Under pressure from conservatives, German Chancellor Angela Merkel has agreed to cut down on migration to the country.

To prevent her government from collapsing, German Chancellor Angela Merkel has just agreed on a compromise that will make it harder for migrants to enter the country.

It’s a particularly strange move for Merkel, who has been a strong advocate for open borders since the onset of the European migrant crisis in 2015. But given that Merkel’s leadership was very literally at stake, she agreed to tighten the German border to save her fragile coalition.

Her main opposition comes from German Interior Minister Horst Seehofer, who leads the conservative Christian Social Union (CSU) party. Seehofer wants to turn away some migrants from the German border, including those who have already applied for asylum in other European Union countries. His support is crucial for Merkel to stay in power, as the CSU is one of her main coalition partners.

Back in February, Germany’s two largest political parties — the center-left Social Democratic Party (SPD) along with the combined center-right Christian Democratic Union (CDU) and the CSU — renewed a coalition governing agreement with Merkel at the helm. The CSU governs the wealthy German state of Bavaria, while the CDU, which is Merkel’s party, governs the country’s other 15 states.

The coalition ensures that Merkel has a majority in Parliament, but she needs the support of all three parties to stay in power. This could change, though, with the upcoming Bavarian elections in October. The rival Alternative for Germany (AfD) party, which is a far-right, anti-immigration group, is gaining support and could threaten the coalition. Some speculate that the rise of the AfD may be the reason why Seehofer wants to take a hard stance on migration.

“What’s happening now has nothing to do with content,” Nils Diederich, a political science professor at the Free University Berlin, told the Washington Post. “It’s solely aimed at the upcoming Bavarian state elections.”

If approved, the migration proposal will establish border camps, or “transit centers,” where incoming migrants will be screened along the Germany-Austria border. Migrants who have already applied for asylum in another EU country will be sent back to their relevant countries if those countries consent. If not, they will be sent to Austria, “on the basis of an agreement.

“The security of our country begins on our borders,” Merkel told reporters after meeting with coalition members.

Merkel is waiting for the approval of the SPD, the third party in her coalition. But they’re reportedly skeptical of the agreement, and rejected a similar plan several years ago. The party has also typically been supportive of open borders in the past. So now the plan is largely up in the air, with no clear resolution if the SPD doesn’t approve.

“We have many open questions,” SPD leader Andrea Nahles said on Tuesday. Nahles added that the vague plan lacked the consent of or bilateral deals with other EU countries, such as Italy and Austria. “That’s why I consider the deal for now as an uncovered cheque.”

Germany has seen a recent anti-immigration backlash in part because conservative groups have claimed that crime levels have risen, but they’re actually at the lowest levels since 1992.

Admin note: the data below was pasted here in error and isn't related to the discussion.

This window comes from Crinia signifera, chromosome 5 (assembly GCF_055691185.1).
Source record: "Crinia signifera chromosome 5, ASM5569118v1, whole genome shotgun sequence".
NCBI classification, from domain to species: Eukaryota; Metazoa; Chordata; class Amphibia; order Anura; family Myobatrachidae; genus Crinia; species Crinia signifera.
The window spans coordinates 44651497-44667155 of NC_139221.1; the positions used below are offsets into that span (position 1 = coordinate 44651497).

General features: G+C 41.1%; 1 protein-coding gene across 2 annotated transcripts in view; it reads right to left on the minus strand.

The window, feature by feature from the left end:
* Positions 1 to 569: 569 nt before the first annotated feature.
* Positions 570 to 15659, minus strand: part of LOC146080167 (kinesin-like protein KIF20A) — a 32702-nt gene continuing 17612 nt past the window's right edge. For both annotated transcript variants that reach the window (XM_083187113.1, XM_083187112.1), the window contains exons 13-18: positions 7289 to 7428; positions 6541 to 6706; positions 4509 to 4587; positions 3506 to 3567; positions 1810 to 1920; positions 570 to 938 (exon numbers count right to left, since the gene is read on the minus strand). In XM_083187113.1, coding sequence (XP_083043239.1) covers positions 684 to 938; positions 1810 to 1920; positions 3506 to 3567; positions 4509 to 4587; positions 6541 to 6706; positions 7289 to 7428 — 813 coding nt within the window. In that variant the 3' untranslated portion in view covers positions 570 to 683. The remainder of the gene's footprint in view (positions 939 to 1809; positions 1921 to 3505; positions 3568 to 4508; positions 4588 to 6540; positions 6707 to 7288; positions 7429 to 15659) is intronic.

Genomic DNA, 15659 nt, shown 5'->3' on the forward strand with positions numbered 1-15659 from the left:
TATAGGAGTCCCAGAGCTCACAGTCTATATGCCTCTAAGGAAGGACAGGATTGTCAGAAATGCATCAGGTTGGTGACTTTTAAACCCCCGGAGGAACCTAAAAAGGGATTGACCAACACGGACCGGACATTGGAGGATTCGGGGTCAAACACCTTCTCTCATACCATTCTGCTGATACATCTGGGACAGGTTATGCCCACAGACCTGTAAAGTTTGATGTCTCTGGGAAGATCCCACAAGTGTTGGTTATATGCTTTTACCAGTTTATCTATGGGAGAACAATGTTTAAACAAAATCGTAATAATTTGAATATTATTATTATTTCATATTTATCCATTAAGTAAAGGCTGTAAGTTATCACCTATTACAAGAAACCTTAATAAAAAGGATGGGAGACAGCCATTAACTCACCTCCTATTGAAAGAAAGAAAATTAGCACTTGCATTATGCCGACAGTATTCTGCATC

In 2015, Merkel enacted an open-door policy to take in refugees fleeing war from Syria, Iraq, and Afghanistan, reportedly taking in more than 1.4 million people; now, about 10,000 immigrants flow in each month.

Right now, all asylum seekers are allowed to enter the country while they wait for their cases to be reviewed, but the agreement will challenge this long-instituted policy.

The EU doesn’t think migration should be their problem anymore

Merkel’s new curb on migration comes in the middle of a massive immigration debate in Europe. Other countries including Italy and Austria have also been outspoken critics of Merkel’s open-door policies.

Last month, EU leaders met to discuss migration policies in Brussels, agreeing on a compromise that outlines new border restrictions that largely attempt to keep migrants in Africa and the Middle East.

Although the new deal reached at the two-day EU summit didn’t include many concrete plans, it signals that the EU is trying to contain would-be migrants before they leave their home countries. Among other things, the EU is pushing to set up centers in Africa where migrants would be screened for asylum eligibility before being allowed entrance into Europe.

But containing migrants in Africa doesn’t solve the migration crisis; some of these North African migrants have been displaced to bordering countries like Algeria. Just last month, the Associated Press reported that over 13,000 African migrants were being expelled from the country — some sent into the Sahara desert without food or water, forced to travel to Niger barefoot. The EU said they were aware of the mass exodus, but that “sovereign countries” are allowed to expel migrants as long as they adhere to international law.

Put together, this suggests that Europe doesn’t really want to fix the migrant crisis. And the many people searching for a better life — or safety — in Europe? They’re probably going to have to find another home.

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